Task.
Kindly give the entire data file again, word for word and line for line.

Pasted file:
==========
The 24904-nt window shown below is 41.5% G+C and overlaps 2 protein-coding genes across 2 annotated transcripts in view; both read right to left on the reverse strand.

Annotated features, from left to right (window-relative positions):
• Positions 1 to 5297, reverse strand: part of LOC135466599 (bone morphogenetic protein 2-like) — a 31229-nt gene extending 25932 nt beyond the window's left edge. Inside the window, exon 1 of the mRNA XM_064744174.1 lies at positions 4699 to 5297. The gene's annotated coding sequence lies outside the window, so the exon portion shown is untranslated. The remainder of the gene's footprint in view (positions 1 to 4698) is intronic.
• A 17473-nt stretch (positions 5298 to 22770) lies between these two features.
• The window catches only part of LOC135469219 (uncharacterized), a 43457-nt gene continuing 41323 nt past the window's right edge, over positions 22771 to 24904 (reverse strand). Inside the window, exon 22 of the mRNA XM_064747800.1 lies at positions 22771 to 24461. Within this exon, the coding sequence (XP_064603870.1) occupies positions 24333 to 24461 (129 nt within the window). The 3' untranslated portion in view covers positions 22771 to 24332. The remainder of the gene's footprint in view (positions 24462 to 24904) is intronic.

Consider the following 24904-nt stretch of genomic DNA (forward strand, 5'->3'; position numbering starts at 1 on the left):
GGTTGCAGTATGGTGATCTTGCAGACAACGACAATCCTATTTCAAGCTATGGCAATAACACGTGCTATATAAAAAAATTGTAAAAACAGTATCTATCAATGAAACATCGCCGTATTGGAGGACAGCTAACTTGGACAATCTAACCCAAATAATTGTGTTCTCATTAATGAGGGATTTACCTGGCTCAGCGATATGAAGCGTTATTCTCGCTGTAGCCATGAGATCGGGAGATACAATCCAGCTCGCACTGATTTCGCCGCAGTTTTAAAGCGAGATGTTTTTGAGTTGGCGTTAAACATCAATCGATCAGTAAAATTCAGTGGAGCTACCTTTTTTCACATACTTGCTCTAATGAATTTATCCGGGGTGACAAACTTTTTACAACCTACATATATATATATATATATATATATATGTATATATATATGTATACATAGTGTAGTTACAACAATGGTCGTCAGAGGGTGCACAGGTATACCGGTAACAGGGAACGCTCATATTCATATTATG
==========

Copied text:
The 24904-nt window shown below is 41.5% G+C and overlaps 2 protein-coding genes across 2 annotated transcripts in view; both read right to left on the reverse strand.

Annotated features, from left to right (window-relative positions):
• Positions 1 to 5297, reverse strand: part of LOC135466599 (bone morphogenetic protein 2-like) — a 31229-nt gene extending 25932 nt beyond the window's left edge. Inside the window, exon 1 of the mRNA XM_064744174.1 lies at positions 4699 to 5297. The gene's annotated coding sequence lies outside the window, so the exon portion shown is untranslated. The remainder of the gene's footprint in view (positions 1 to 4698) is intronic.
• A 17473-nt stretch (positions 5298 to 22770) lies between these two features.
• The window catches only part of LOC135469219 (uncharacterized), a 43457-nt gene continuing 41323 nt past the window's right edge, over positions 22771 to 24904 (reverse strand). Inside the window, exon 22 of the mRNA XM_064747800.1 lies at positions 22771 to 24461. Within this exon, the coding sequence (XP_064603870.1) occupies positions 24333 to 24461 (129 nt within the window). The 3' untranslated portion in view covers positions 22771 to 24332. The remainder of the gene's footprint in view (positions 24462 to 24904) is intronic.

Consider the following 24904-nt stretch of genomic DNA (forward strand, 5'->3'; position numbering starts at 1 on the left):
GGTTGCAGTATGGTGATCTTGCAGACAACGACAATCCTATTTCAAGCTATGGCAATAACACGTGCTATATAAAAAAATTGTAAAAACAGTATCTATCAATGAAACATCGCCGTATTGGAGGACAGCTAACTTGGACAATCTAACCCAAATAATTGTGTTCTCATTAATGAGGGATTTACCTGGCTCAGCGATATGAAGCGTTATTCTCGCTGTAGCCATGAGATCGGGAGATACAATCCAGCTCGCACTGATTTCGCCGCAGTTTTAAAGCGAGATGTTTTTGAGTTGGCGTTAAACATCAATCGATCAGTAAAATTCAGTGGAGCTACCTTTTTTCACATACTTGCTCTAATGAATTTATCCGGGGTGACAAACTTTTTACAACCTACATATATATATATATATATATATATATGTATATATATATGTATACATAGTGTAGTTACAACAATGGTCGTCAGAGGGTGCACAGGTATACCGGTAACAGGGAACGCTCATATTCATATTATG